The treatment with osimertinib is shown useful in the patients with CNS metastases in the AURA3 study. Progression-free survival in patients with CNS metastases at baseline was longer with osimertinib (8.5 months) than with chemotherapy (4.2 months). (Refer to the AURA3 Clinical Trial Data Infographics)

Lung cancer mutation testing

Tissue biopsy is the current gold standard for lung cancer mutation testing. Tumour samples taken from the patients are used to assess the mutation status. Circulating tumour DNA (ctDNA) testing can be used to replace it for those patients who are not eligible for the repeated biopsy.

ctDNA test is a blood test to detect fragmented tumour DNA circulating in the blood. It is particularly useful for patients who are not suitable for tumour biopsy or cytology procedure, especially when the patients are too ill or when the tumour is too small or inaccessible. However, though it is a non-invasive and low-risk test, ctDNA mutation testing is associated with the possibility of getting false negative result. Thus, tumour sampling procedure is advised to be scheduled at the same time when the blood sample is taken for ctDNA testing so that tumour testing can be carried out quickly if negative ctDNA test result is obtained.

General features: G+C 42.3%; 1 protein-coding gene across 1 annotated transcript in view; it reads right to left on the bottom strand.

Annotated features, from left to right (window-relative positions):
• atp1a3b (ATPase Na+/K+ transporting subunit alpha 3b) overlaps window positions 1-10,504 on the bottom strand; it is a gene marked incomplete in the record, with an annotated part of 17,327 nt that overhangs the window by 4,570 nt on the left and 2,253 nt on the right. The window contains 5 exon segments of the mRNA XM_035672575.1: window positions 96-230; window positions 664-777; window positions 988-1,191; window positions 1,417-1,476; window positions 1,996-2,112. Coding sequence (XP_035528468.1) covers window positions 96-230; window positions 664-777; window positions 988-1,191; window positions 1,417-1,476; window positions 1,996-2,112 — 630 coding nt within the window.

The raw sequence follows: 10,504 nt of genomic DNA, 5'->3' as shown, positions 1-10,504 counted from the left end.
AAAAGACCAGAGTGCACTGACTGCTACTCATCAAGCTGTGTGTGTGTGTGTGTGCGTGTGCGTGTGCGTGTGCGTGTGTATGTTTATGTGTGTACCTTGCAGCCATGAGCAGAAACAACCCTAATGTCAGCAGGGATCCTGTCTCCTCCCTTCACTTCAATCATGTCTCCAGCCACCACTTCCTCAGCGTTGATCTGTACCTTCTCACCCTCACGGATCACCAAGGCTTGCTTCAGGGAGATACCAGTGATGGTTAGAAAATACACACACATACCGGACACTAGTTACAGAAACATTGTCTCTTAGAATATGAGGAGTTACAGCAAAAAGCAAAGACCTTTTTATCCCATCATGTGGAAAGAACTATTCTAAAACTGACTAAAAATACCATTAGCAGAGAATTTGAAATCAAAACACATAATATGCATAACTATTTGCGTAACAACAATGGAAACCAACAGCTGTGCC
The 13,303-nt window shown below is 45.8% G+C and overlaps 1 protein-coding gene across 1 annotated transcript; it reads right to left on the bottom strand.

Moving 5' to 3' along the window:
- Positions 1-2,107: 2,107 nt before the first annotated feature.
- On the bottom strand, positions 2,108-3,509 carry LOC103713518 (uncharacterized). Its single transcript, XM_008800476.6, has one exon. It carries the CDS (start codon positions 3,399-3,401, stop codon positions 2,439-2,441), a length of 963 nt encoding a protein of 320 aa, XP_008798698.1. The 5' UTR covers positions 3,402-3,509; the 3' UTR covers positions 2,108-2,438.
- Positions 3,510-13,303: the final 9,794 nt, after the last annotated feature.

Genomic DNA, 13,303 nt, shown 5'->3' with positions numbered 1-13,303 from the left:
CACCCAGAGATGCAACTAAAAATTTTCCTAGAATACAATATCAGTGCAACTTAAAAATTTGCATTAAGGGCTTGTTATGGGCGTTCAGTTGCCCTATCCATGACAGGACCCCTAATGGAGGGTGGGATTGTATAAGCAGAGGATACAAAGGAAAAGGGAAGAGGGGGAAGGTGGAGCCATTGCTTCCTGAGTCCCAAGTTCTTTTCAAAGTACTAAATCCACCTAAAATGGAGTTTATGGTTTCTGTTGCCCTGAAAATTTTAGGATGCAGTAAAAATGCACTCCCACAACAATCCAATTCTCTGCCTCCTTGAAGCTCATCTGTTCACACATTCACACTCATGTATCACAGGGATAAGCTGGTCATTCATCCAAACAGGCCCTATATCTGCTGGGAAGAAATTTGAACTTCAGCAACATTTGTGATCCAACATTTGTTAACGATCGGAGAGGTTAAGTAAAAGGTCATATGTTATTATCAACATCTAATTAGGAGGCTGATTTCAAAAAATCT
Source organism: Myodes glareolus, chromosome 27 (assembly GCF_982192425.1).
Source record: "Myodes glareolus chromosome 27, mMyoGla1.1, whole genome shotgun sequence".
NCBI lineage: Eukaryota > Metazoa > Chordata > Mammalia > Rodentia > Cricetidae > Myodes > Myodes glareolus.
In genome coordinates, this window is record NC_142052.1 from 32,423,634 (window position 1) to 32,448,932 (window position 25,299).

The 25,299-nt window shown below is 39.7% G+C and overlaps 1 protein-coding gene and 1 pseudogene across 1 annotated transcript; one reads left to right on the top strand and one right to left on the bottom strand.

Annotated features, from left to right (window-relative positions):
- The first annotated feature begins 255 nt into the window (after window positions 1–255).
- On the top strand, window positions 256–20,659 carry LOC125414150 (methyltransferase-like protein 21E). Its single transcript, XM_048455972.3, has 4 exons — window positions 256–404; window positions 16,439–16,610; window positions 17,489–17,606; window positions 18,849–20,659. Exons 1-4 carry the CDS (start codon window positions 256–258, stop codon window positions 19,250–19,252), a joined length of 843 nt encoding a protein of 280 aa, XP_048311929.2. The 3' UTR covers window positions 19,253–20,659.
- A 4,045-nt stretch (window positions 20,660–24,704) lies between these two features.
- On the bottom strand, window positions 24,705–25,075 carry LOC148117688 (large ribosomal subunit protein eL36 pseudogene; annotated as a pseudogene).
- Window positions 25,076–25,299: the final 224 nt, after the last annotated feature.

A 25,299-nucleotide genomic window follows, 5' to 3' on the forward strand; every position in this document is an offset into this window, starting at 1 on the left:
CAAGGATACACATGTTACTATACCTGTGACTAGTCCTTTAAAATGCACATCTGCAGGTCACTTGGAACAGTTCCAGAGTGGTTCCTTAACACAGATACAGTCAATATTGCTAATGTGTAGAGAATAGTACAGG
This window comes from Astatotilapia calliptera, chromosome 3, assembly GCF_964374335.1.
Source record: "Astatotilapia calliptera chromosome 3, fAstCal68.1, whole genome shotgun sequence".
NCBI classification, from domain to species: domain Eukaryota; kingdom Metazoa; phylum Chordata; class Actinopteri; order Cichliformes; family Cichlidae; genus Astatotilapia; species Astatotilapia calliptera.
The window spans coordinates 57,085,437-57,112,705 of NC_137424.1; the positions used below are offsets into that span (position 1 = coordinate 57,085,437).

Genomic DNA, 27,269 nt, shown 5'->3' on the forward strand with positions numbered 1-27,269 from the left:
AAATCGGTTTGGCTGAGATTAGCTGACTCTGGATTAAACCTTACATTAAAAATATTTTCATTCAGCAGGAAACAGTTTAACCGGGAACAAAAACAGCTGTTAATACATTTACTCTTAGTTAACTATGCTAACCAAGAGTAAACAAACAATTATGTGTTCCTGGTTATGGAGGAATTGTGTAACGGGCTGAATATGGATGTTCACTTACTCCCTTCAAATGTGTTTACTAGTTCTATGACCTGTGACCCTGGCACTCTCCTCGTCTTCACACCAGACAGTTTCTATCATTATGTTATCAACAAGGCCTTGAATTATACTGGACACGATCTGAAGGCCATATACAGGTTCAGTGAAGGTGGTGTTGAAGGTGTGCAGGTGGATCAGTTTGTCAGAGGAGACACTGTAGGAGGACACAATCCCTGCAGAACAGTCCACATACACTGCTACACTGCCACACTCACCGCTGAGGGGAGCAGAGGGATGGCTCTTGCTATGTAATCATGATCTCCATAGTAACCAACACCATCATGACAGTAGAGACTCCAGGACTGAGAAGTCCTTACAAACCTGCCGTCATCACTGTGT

1. LUNGevity Foundation. Types of Lung Cancer. Available at: https://www.lungevity.org/about-lung-cancer/lung-cancer-101/types-of-lung-cancer. Accessed 13 January 2017.
  2. Eichler et al. EGFR mutation status and survival after diagnosis of brain metastasis in non-small cell lung cancer. Neuro-Oncology. 2010;12;1193-1199.
This article is written by APBN editors, Carmen J.W. Loh and Catherine D. Ong,
based on the information and press materials provided by AstraZeneca.